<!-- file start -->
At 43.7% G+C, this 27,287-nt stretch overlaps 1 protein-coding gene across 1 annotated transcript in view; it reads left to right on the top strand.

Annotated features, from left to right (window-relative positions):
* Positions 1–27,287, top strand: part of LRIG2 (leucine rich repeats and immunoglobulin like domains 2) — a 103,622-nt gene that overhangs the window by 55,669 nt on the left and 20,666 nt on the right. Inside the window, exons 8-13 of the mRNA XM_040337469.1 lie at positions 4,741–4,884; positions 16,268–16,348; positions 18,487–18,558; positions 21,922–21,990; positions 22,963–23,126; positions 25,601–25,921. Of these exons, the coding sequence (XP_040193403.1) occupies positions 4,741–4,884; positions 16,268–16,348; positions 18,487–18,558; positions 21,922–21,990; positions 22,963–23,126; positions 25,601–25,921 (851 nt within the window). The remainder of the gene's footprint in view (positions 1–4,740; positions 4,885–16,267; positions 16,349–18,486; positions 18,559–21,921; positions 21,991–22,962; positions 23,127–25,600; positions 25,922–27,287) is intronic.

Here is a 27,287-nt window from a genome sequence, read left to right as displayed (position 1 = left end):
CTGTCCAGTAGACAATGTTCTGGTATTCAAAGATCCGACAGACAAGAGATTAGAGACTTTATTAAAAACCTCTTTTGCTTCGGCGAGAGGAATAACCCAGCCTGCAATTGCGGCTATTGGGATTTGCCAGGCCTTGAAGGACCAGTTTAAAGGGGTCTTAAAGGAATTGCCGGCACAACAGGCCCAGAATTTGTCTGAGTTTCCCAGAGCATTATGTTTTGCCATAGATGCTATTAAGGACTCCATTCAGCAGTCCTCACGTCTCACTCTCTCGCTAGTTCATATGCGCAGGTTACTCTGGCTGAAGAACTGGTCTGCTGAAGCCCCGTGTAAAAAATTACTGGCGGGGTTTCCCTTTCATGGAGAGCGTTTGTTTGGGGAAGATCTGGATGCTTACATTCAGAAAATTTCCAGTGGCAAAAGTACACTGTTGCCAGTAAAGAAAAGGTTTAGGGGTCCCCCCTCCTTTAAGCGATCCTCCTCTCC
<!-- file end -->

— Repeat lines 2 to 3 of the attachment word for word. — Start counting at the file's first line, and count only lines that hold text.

Annotated features, from left to right (window-relative positions):
* Positions 1–27,287, top strand: part of LRIG2 (leucine rich repeats and immunoglobulin like domains 2) — a 103,622-nt gene that overhangs the window by 55,669 nt on the left and 20,666 nt on the right. Inside the window, exons 8-13 of the mRNA XM_040337469.1 lie at positions 4,741–4,884; positions 16,268–16,348; positions 18,487–18,558; positions 21,922–21,990; positions 22,963–23,126; positions 25,601–25,921. Of these exons, the coding sequence (XP_040193403.1) occupies positions 4,741–4,884; positions 16,268–16,348; positions 18,487–18,558; positions 21,922–21,990; positions 22,963–23,126; positions 25,601–25,921 (851 nt within the window). The remainder of the gene's footprint in view (positions 1–4,740; positions 4,885–16,267; positions 16,349–18,486; positions 18,559–21,921; positions 21,991–22,962; positions 23,127–25,600; positions 25,922–27,287) is intronic.